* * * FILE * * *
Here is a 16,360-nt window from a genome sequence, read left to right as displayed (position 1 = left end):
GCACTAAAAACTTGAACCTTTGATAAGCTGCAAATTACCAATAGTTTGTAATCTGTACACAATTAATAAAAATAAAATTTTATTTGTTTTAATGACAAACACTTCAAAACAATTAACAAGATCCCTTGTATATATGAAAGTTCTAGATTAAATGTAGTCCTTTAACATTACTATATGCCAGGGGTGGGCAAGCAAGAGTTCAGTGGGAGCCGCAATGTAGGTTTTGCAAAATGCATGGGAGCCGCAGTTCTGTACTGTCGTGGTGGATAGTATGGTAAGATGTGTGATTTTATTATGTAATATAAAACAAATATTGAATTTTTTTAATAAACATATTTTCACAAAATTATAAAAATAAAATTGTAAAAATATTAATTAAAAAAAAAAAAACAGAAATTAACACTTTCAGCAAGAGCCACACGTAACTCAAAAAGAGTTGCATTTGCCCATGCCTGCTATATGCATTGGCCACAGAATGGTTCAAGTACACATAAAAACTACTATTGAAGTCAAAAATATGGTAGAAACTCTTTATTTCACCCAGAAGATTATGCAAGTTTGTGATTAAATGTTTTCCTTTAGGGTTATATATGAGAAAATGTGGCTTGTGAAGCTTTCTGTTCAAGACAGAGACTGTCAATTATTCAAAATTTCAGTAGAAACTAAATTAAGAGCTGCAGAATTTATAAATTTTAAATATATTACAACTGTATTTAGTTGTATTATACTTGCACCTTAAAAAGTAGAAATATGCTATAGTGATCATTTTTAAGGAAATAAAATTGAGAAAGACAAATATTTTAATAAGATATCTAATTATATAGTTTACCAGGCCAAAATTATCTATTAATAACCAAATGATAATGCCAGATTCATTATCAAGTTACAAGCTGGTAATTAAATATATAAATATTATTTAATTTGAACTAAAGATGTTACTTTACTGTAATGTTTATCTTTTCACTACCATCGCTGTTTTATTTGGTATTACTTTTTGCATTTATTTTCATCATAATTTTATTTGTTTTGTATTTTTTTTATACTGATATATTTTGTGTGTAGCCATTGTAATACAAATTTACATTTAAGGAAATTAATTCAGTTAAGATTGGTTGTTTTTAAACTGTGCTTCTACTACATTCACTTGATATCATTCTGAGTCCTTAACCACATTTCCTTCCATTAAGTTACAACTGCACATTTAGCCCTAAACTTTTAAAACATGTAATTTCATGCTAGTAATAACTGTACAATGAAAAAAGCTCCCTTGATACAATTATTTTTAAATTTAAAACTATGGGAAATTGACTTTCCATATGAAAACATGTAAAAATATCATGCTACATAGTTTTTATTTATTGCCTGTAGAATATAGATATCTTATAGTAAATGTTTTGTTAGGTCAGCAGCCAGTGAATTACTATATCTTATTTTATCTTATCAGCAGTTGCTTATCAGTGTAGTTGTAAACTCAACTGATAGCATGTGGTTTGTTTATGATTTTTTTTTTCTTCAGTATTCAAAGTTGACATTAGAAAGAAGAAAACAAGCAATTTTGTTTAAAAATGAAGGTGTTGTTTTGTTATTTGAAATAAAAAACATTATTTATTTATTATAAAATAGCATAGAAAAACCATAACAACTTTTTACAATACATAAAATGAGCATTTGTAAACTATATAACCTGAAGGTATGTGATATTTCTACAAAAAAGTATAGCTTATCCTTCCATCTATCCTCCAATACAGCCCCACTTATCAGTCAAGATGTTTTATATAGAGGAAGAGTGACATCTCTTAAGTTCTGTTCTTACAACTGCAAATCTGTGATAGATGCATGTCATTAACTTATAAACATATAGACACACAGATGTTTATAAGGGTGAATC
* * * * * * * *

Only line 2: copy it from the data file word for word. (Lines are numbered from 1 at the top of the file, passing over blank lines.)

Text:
GCACTAAAAACTTGAACCTTTGATAAGCTGCAAATTACCAATAGTTTGTAATCTGTACACAATTAATAAAAATAAAATTTTATTTGTTTTAATGACAAACACTTCAAAACAATTAACAAGATCCCTTGTATATATGAAAGTTCTAGATTAAATGTAGTCCTTTAACATTACTATATGCCAGGGGTGGGCAAGCAAGAGTTCAGTGGGAGCCGCAATGTAGGTTTTGCAAAATGCATGGGAGCCGCAGTTCTGTACTGTCGTGGTGGATAGTATGGTAAGATGTGTGATTTTATTATGTAATATAAAACAAATATTGAATTTTTTTAATAAACATATTTTCACAAAATTATAAAAATAAAATTGTAAAAATATTAATTAAAAAAAAAAAAACAGAAATTAACACTTTCAGCAAGAGCCACACGTAACTCAAAAAGAGTTGCATTTGCCCATGCCTGCTATATGCATTGGCCACAGAATGGTTCAAGTACACATAAAAACTACTATTGAAGTCAAAAATATGGTAGAAACTCTTTATTTCACCCAGAAGATTATGCAAGTTTGTGATTAAATGTTTTCCTTTAGGGTTATATATGAGAAAATGTGGCTTGTGAAGCTTTCTGTTCAAGACAGAGACTGTCAATTATTCAAAATTTCAGTAGAAACTAAATTAAGAGCTGCAGAATTTATAAATTTTAAATATATTACAACTGTATTTAGTTGTATTATACTTGCACCTTAAAAAGTAGAAATATGCTATAGTGATCATTTTTAAGGAAATAAAATTGAGAAAGACAAATATTTTAATAAGATATCTAATTATATAGTTTACCAGGCCAAAATTATCTATTAATAACCAAATGATAATGCCAGATTCATTATCAAGTTACAAGCTGGTAATTAAATATATAAATATTATTTAATTTGAACTAAAGATGTTACTTTACTGTAATGTTTATCTTTTCACTACCATCGCTGTTTTATTTGGTATTACTTTTTGCATTTATTTTCATCATAATTTTATTTGTTTTGTATTTTTTTTATACTGATATATTTTGTGTGTAGCCATTGTAATACAAATTTACATTTAAGGAAATTAATTCAGTTAAGATTGGTTGTTTTTAAACTGTGCTTCTACTACATTCACTTGATATCATTCTGAGTCCTTAACCACATTTCCTTCCATTAAGTTACAACTGCACATTTAGCCCTAAACTTTTAAAACATGTAATTTCATGCTAGTAATAACTGTACAATGAAAAAAGCTCCCTTGATACAATTATTTTTAAATTTAAAACTATGGGAAATTGACTTTCCATATGAAAACATGTAAAAATATCATGCTACATAGTTTTTATTTATTGCCTGTAGAATATAGATATCTTATAGTAAATGTTTTGTTAGGTCAGCAGCCAGTGAATTACTATATCTTATTTTATCTTATCAGCAGTTGCTTATCAGTGTAGTTGTAAACTCAACTGATAGCATGTGGTTTGTTTATGATTTTTTTTTTCTTCAGTATTCAAAGTTGACATTAGAAAGAAGAAAACAAGCAATTTTGTTTAAAAATGAAGGTGTTGTTTTGTTATTTGAAATAAAAAACATTATTTATTTATTATAAAATAGCATAGAAAAACCATAACAACTTTTTACAATACATAAAATGAGCATTTGTAAACTATATAACCTGAAGGTATGTGATATTTCTACAAAAAAGTATAGCTTATCCTTCCATCTATCCTCCAATACAGCCCCACTTATCAGTCAAGATGTTTTATATAGAGGAAGAGTGACATCTCTTAAGTTCTGTTCTTACAACTGCAAATCTGTGATAGATGCATGTCATTAACTTATAAACATATAGACACACAGATGTTTATAAGGGTGAATC